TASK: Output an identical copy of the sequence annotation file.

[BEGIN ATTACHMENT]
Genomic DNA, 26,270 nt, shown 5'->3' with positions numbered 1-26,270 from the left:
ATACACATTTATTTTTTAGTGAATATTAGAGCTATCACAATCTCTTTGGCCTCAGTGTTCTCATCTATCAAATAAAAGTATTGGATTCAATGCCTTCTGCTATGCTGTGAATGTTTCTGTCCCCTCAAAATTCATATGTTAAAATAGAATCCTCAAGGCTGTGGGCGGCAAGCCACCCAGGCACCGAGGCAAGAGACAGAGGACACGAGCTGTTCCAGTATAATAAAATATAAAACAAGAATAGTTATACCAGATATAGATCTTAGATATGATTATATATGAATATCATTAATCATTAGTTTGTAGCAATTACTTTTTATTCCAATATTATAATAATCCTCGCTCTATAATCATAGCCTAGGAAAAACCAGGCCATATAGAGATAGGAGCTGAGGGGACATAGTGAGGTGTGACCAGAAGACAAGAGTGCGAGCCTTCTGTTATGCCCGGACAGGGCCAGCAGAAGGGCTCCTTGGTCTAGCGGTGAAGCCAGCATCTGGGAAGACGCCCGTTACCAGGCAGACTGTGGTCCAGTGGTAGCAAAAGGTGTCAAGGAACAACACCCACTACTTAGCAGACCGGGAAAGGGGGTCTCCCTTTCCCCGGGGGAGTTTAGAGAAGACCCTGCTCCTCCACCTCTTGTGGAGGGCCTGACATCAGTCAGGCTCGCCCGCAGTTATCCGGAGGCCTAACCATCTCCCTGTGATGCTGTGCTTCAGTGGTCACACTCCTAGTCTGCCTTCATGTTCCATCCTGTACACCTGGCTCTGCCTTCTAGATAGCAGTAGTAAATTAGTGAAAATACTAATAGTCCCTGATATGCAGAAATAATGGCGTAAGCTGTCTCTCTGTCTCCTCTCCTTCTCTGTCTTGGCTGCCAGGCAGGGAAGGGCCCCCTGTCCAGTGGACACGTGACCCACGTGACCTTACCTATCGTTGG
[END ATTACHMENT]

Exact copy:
Genomic DNA, 26,270 nt, shown 5'->3' with positions numbered 1-26,270 from the left:
ATACACATTTATTTTTTAGTGAATATTAGAGCTATCACAATCTCTTTGGCCTCAGTGTTCTCATCTATCAAATAAAAGTATTGGATTCAATGCCTTCTGCTATGCTGTGAATGTTTCTGTCCCCTCAAAATTCATATGTTAAAATAGAATCCTCAAGGCTGTGGGCGGCAAGCCACCCAGGCACCGAGGCAAGAGACAGAGGACACGAGCTGTTCCAGTATAATAAAATATAAAACAAGAATAGTTATACCAGATATAGATCTTAGATATGATTATATATGAATATCATTAATCATTAGTTTGTAGCAATTACTTTTTATTCCAATATTATAATAATCCTCGCTCTATAATCATAGCCTAGGAAAAACCAGGCCATATAGAGATAGGAGCTGAGGGGACATAGTGAGGTGTGACCAGAAGACAAGAGTGCGAGCCTTCTGTTATGCCCGGACAGGGCCAGCAGAAGGGCTCCTTGGTCTAGCGGTGAAGCCAGCATCTGGGAAGACGCCCGTTACCAGGCAGACTGTGGTCCAGTGGTAGCAAAAGGTGTCAAGGAACAACACCCACTACTTAGCAGACCGGGAAAGGGGGTCTCCCTTTCCCCGGGGGAGTTTAGAGAAGACCCTGCTCCTCCACCTCTTGTGGAGGGCCTGACATCAGTCAGGCTCGCCCGCAGTTATCCGGAGGCCTAACCATCTCCCTGTGATGCTGTGCTTCAGTGGTCACACTCCTAGTCTGCCTTCATGTTCCATCCTGTACACCTGGCTCTGCCTTCTAGATAGCAGTAGTAAATTAGTGAAAATACTAATAGTCCCTGATATGCAGAAATAATGGCGTAAGCTGTCTCTCTGTCTCCTCTCCTTCTCTGTCTTGGCTGCCAGGCAGGGAAGGGCCCCCTGTCCAGTGGACACGTGACCCACGTGACCTTACCTATCGTTGG